Teaching with a ‘flipped classroom’ over an interactive video network

Bill Dennison ·
10 May 2013
Learning Science | 

Don Boesch and I just completed teaching a course in Science for Environmental Management as part of the Marine-Estuarine-Environmental Sciences graduate program. This course was taught using an inverted or ‘flipped’ classroom style for the first time. Don and I posted the readings as pdfs and the lectures as 10-15 min. Quicktime or YouTube videos ahead of the classtime. The students watched the videos and read the materials ahead of class so that we could have an informed discussion during classtime. As a result of the freed up classtime, we were able to invite a variety of topically relevant guests, which enriched the discussion.

The MEES program is a multi-institutional, multi-campus program which relies heavily on an interactive video network (IVN) system with real time full audio-video connectivity between campuses. We were able to use the flipped classroom approach with the IVN system and have the discussion across the different remote sites. The other thing that the IVN system did was provide us an opportunity to capitalize on the proximity of many of our guests to our University of Maryland Center for Environmental Science Annapolis Office, adjacent to the National Socio-Environmental Synthesis Center.

Students at HPL
Technology and University of Maryland Eastern Shore.
Science for Environmental Management students in person at Horn Point
Laboratory and using the Interactive Video Network, at Chesapeake
Biological Laboratory, Institute of Marine and Environmental

When we discussed Chesapeake Bay, our guest was Nick DiPasquale, Director of the Chesapeake Bay Program. When we discussed climate change, David Costello, Deputy Secretary of Maryland Department of the Environment, who is leading the climate mitigation efforts joined us. When we discussed various case studies across size and population gradients, we had a serious of relevant experts, including the Chester Riverkeeper, David Foster, Jane Thomas from IAN to talk about the Palau case study, Simon Costanzo from IAN to talk about the Moreton Bay case study. When we discussed science in the media, Tim Wheeler, the environmental reporter from the Baltimore Sun and Amy Pelsinsky, the media relations director from UMCES joined us. When we discussed fisheries issues, Ed Houde from UMCES and Tom O’Connell, Director of the Department of Natural Resources Fisheries. Dr. Bob Summers, Maryland Secretary of Environment, joined us to talk about using science in environmental management. When we discussed science ethics, we had Dr. Robert Twilley from Louisiana State University talk to us about working as a state science advisor. We discussed environmental report cards with Dr. Heath Kelsey and Caroline Wicks from EcoCheck who produce the Chesapeake Bay report card, as well as various other report cards around the world.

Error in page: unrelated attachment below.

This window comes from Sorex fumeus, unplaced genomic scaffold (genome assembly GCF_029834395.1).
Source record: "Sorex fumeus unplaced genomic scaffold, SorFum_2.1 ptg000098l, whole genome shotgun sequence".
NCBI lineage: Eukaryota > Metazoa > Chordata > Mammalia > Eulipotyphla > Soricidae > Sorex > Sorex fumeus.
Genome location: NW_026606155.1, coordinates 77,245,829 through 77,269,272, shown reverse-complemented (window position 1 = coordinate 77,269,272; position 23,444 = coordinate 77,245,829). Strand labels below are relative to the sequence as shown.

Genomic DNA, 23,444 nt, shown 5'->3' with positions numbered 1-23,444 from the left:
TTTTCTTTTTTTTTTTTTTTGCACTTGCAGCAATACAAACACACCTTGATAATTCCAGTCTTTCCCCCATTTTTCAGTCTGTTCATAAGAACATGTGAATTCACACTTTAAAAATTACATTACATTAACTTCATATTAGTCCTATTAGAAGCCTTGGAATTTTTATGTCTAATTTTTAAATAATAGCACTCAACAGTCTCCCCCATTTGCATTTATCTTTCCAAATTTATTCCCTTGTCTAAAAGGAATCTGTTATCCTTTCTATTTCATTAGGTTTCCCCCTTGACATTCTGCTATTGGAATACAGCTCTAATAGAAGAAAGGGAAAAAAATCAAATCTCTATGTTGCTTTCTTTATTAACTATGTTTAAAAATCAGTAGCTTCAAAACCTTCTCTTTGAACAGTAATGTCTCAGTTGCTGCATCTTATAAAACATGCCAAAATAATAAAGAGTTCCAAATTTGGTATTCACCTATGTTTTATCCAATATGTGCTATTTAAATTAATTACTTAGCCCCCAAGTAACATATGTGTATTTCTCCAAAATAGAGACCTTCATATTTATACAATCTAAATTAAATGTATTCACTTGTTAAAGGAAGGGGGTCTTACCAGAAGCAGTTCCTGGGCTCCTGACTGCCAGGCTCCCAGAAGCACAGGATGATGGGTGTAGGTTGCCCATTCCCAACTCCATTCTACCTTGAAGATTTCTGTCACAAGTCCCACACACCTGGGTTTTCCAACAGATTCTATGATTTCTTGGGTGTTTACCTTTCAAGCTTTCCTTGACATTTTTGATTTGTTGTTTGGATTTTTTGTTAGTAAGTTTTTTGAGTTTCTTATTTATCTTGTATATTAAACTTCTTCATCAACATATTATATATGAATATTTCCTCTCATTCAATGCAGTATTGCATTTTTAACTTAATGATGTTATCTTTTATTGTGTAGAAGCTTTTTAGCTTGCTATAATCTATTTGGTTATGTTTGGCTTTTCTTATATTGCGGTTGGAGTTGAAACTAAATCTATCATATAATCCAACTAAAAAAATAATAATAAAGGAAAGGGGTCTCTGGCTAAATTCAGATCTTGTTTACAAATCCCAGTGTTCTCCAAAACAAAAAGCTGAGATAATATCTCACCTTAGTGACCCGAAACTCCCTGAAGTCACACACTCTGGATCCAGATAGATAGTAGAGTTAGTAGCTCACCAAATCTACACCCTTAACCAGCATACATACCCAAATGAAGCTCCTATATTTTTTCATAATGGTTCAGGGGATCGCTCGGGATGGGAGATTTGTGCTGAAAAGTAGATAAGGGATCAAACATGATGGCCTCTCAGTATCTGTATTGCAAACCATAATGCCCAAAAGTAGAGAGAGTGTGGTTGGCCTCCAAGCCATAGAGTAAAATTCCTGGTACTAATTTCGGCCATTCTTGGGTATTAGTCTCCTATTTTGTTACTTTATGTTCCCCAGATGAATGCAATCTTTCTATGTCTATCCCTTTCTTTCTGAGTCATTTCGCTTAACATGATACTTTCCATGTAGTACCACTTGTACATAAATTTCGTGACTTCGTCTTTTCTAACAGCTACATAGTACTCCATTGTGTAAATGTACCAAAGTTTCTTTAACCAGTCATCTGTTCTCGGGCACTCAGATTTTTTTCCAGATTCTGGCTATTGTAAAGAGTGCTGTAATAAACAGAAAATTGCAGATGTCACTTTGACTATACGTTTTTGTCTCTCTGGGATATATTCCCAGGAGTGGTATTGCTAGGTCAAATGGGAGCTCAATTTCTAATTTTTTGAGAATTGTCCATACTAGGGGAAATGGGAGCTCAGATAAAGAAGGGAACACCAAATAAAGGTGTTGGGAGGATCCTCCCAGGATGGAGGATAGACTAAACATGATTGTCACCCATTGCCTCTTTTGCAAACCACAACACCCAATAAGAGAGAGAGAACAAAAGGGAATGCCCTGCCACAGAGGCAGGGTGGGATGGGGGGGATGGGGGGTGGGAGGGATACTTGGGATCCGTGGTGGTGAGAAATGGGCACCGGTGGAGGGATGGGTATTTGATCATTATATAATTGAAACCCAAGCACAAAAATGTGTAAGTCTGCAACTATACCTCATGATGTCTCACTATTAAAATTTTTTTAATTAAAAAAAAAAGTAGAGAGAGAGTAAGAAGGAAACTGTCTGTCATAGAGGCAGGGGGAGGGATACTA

The flipped classroom provided several enhancements for teaching. 1) The short pre-recorded lectures were more succinct and focused than a single, longer lecture. I found that the act of preparing and recording short lectures created a more thoughtful and cohesive message. 2) The opportunity to more fully interact with students about the lectures and readings led to a more reflective and analytical discussion than typically occurs in the short question/answer sessions following the typical 45 min lectures. 3) The discussions and feedback from students during classtime throughout the semester led to several mid-course adjustments in the course syllabus, with new topics, readings and guests added to accommodate student interests and requests. 4) The flipped classtime provided more opportunities to invite various guests, which expanded the exposure of students to different viewpoints. 5) The blog posts that students produced to capture and interpret the classtime discussions were very interesting to read each week. I found myself eagerly awaiting their thoughtful and creative blogs each week.

One of the things that we found to be important was to have a couple of in person sessions to have all of the students and instructors in the same room. Since we had students from a variety of Maryland locations, we chose to meet in Annapolis as a central location. We met in the UMCES Annapolis Office on two Saturdays, once to learn about science communication using a hands on training session and then once to conduct a mini-symposium for students to present their project reports. The in person sessions were important to enhance the Interactive Video Sessions—the in person sessions helped break the ice and served to encourage questions and interactions over the video network.

Students in Annapolis
assistants in Annapolis.
Science for Environmental Management students, faculty and teaching

About the author

Bill Dennison

Dr. Bill Dennison is a Professor of Marine Science and Vice President for Science Application at the University of Maryland Center for Environmental Science (UMCES). Dr. Dennison’s primary mission within UMCES is to coordinate the Integration and Application Network.

Next Post > Dr. Christine O'Connell's dissertation defense conclusion = Long Island Sound should be called 'Connecticut Sound'

Post a comment